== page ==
Indie developer thatgamecompany's has made a name for itself in the game development world with games that are boldly simple and at the same time beautiful and evocative.
In flOw you swim in an underwater world, causing microbes to evolve and in Flower you control the wind. Journey follows its simple design and premise, in it you play a a nameless cloaked figure, you must reach the light beaming from a distant mountain by walking. That's it.
Naturally, there's much more to Journey than first appears so we accosted thatgamecompany's Robin Hunicke for a chat about the innovative game, life at the studio, the universe and online...
Journey is a broad idea - a walk down a very long road. How do you build boundaries to make that interesting?
We really wanted it to feel like when you go on a hike - even though the place is the same, it's different because of what you bring in your head. We thought it'd be better for you to choose to play with someone else rather than to feel you had to.
It's about really embracing that level of choice, and really letting the player drive it. I think it's a common thread in both Flow and Flower - trying to create a world that embraces your choices and respects them.
As vague as it sounds, that's a really hard rule for us. If something feels unnecessary or arbitrary, we wouldn't put it in just because it would look cool.
It has to have a meaning, it has to be there for a reason, it has to respond to the player's choices in a way that makes sense. If it doesn't, then we cut it.
Journey brings the lonely travel of Shadow of the Colossus to mind. Some loved that. Others didn't...
[Nintendo's Zelda game] Wind Waker has the same thing. I loved being in the boat in Wind Waker, but a lot of people hated it.
Are you expecting the same kind of polarised reaction?
I have no idea. This is something we're really excited to see. It's an experiment; we made it to see what online could be, to challenge expectations about what it means to play online with someone else.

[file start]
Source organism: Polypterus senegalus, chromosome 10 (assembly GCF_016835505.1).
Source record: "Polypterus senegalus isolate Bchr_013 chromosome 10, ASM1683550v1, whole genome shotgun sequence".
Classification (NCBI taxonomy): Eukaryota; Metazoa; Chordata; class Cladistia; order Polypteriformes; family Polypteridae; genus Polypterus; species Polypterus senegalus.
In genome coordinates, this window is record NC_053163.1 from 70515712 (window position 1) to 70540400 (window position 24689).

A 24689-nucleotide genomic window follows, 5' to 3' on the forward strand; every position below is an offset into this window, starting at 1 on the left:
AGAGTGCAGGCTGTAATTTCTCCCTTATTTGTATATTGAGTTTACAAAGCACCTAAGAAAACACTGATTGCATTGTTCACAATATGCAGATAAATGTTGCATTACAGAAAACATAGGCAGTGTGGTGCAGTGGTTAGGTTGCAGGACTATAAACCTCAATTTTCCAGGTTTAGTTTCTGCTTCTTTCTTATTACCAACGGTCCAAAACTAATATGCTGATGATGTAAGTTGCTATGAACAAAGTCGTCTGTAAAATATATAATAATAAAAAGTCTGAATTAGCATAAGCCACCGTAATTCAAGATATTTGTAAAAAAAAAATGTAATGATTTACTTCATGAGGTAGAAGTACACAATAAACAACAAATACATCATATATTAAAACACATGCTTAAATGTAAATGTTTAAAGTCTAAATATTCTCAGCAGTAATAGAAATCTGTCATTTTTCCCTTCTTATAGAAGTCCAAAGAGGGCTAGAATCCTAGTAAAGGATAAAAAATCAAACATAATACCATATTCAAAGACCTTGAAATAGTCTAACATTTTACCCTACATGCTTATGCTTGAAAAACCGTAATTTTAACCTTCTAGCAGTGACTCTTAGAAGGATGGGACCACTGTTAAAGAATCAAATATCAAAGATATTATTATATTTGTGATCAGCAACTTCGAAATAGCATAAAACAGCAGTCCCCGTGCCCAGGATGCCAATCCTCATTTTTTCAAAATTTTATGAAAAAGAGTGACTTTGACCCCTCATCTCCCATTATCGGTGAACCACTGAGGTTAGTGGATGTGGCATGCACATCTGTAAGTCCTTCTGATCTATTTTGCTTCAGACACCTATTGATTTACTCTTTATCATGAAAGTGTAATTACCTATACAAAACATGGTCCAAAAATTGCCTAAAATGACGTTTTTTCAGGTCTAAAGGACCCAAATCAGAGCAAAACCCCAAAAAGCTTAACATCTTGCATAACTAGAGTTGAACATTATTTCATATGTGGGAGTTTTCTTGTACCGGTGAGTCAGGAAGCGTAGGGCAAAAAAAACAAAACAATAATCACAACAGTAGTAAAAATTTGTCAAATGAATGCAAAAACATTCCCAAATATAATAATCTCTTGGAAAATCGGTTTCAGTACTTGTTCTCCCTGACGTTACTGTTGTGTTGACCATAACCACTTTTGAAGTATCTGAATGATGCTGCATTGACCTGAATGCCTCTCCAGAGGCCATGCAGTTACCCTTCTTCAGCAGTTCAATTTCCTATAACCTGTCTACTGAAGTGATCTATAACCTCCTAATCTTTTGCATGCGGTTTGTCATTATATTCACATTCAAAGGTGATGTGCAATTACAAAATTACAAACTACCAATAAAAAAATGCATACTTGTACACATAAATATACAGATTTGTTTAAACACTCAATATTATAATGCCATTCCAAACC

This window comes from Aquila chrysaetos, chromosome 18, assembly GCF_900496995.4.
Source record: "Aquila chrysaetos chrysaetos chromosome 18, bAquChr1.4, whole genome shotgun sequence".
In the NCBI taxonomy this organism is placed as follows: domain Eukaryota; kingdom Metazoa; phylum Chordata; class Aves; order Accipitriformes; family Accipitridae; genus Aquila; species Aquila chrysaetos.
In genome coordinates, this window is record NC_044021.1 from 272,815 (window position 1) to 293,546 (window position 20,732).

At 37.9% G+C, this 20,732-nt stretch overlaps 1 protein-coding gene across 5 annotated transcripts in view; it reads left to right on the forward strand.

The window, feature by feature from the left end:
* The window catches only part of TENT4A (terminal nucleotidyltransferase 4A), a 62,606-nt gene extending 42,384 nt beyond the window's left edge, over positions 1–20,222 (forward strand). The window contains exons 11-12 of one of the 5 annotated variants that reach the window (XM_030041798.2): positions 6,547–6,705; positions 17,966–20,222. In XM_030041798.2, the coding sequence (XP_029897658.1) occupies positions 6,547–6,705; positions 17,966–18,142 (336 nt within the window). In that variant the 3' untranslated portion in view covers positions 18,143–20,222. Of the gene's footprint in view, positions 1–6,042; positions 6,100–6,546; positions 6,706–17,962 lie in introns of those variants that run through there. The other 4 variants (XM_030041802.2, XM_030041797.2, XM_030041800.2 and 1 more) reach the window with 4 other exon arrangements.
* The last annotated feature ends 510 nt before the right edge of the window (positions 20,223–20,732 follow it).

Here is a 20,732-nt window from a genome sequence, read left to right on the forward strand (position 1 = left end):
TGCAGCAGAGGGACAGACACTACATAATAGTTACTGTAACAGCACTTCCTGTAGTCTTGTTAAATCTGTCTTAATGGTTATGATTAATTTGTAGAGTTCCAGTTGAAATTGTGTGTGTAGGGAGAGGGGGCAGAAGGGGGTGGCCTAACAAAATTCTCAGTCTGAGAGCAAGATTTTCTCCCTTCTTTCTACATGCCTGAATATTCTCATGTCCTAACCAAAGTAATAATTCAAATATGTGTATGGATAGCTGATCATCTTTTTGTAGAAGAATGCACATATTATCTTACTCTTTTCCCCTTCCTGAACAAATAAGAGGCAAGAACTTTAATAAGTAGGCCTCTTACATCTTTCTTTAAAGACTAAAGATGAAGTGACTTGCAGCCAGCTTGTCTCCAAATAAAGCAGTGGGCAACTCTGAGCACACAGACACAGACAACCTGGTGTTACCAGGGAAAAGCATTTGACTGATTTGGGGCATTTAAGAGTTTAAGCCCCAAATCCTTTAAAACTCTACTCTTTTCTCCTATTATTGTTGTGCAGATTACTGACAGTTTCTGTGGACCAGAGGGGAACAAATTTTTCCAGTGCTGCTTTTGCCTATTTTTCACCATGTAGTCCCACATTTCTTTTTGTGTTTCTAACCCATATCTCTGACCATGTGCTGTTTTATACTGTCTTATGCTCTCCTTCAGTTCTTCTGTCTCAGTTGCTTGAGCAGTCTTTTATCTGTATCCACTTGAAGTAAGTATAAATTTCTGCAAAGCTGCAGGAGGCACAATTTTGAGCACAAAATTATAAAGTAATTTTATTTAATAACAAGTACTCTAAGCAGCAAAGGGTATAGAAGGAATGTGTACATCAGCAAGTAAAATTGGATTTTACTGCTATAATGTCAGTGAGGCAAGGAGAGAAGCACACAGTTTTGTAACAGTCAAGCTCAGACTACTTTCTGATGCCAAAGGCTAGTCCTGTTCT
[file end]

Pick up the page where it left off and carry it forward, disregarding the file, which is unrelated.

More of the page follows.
That's the only reason we made it, the rest is kind of up to everyone else. It's their experiences that matter... what they take away from it in the end, we have no idea. What makes our experiment so interesting and worthwhile is that we're really waiting to see what other people say.
Who do you look to when you're trying to innovate?
[From Software's] Demon Souls and Dark Souls are things we've talked about a lot in the office. They've been inspiring to me. Also Minecraft - the idea you can create a server and people can go in and share that experience of crafting and creating without necessarily collaborating.
There's a lot of interesting work to be done in asynchronous but reflexive gameplay. I think that's a real fruitful area for designers to discover. That's a really fascinating idea and I think there are some really interesting designs there.
How do you play Journey?
When I play with someone who's pretty good, I take advantage and see how high we can fly and how we can dive. Another thing is I try to land without falling flat on my face; if you land at a certain speed and you aren't careful, you'll do a roll and then faceplant.
You've said you want to create new feelings. What sort of feelings?
The guiding light for this has been to create a human connection for that time when you're playing with a stranger - to take away the anxiety about performance. Journey is an opportunity for people to play in a safe way, which embraces the fact there are strangers and embraces the fact they may not even know the world in the same way. That feeling of connection and smallness is what we focused on for most of the project.
In a world where everyone's just fine shooting others in the face, are those feelings worth creating?
It's what we're passionate about. I don't think we have a choice. Life is short and you should do what you believe in - I believe you should work on things that make the world a better place, that increase the peace and bring people together.
Working on Journey has allowed me to experience a real dialogue about what it means to be on your own journey, what life means, and to ask, why are we here? Is it worthwhile? I feel like it is.
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